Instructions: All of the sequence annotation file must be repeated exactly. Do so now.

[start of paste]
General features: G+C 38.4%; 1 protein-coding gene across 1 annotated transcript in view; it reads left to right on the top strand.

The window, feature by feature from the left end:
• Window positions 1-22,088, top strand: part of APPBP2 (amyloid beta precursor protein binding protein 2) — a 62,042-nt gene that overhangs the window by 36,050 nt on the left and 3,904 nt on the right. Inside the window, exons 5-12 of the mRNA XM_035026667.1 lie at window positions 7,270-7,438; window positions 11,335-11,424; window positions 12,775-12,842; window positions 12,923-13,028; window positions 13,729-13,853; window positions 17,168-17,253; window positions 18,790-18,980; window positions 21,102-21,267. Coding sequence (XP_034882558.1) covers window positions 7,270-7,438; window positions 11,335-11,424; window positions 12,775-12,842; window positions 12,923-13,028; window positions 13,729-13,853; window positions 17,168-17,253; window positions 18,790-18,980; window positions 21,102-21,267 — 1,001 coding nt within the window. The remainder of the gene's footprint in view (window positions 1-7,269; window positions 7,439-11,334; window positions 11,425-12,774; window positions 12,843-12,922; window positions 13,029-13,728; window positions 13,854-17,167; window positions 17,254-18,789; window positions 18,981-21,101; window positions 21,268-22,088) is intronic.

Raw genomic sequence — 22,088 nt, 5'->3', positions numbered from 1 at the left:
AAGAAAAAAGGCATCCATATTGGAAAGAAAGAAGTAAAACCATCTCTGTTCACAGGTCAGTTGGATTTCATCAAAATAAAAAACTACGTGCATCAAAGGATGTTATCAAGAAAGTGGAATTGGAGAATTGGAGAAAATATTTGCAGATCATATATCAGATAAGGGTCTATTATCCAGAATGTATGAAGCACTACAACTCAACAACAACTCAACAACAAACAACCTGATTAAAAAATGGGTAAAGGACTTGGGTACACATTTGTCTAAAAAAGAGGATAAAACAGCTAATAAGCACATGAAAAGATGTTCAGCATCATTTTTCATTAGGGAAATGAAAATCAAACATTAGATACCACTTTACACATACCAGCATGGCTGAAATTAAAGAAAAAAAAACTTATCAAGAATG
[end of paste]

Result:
General features: G+C 38.4%; 1 protein-coding gene across 1 annotated transcript in view; it reads left to right on the top strand.

The window, feature by feature from the left end:
• Window positions 1-22,088, top strand: part of APPBP2 (amyloid beta precursor protein binding protein 2) — a 62,042-nt gene that overhangs the window by 36,050 nt on the left and 3,904 nt on the right. Inside the window, exons 5-12 of the mRNA XM_035026667.1 lie at window positions 7,270-7,438; window positions 11,335-11,424; window positions 12,775-12,842; window positions 12,923-13,028; window positions 13,729-13,853; window positions 17,168-17,253; window positions 18,790-18,980; window positions 21,102-21,267. Coding sequence (XP_034882558.1) covers window positions 7,270-7,438; window positions 11,335-11,424; window positions 12,775-12,842; window positions 12,923-13,028; window positions 13,729-13,853; window positions 17,168-17,253; window positions 18,790-18,980; window positions 21,102-21,267 — 1,001 coding nt within the window. The remainder of the gene's footprint in view (window positions 1-7,269; window positions 7,439-11,334; window positions 11,425-12,774; window positions 12,843-12,922; window positions 13,029-13,728; window positions 13,854-17,167; window positions 17,254-18,789; window positions 18,981-21,101; window positions 21,268-22,088) is intronic.

Raw genomic sequence — 22,088 nt, 5'->3', positions numbered from 1 at the left:
AAGAAAAAAGGCATCCATATTGGAAAGAAAGAAGTAAAACCATCTCTGTTCACAGGTCAGTTGGATTTCATCAAAATAAAAAACTACGTGCATCAAAGGATGTTATCAAGAAAGTGGAATTGGAGAATTGGAGAAAATATTTGCAGATCATATATCAGATAAGGGTCTATTATCCAGAATGTATGAAGCACTACAACTCAACAACAACTCAACAACAAACAACCTGATTAAAAAATGGGTAAAGGACTTGGGTACACATTTGTCTAAAAAAGAGGATAAAACAGCTAATAAGCACATGAAAAGATGTTCAGCATCATTTTTCATTAGGGAAATGAAAATCAAACATTAGATACCACTTTACACATACCAGCATGGCTGAAATTAAAGAAAAAAAAACTTATCAAGAATG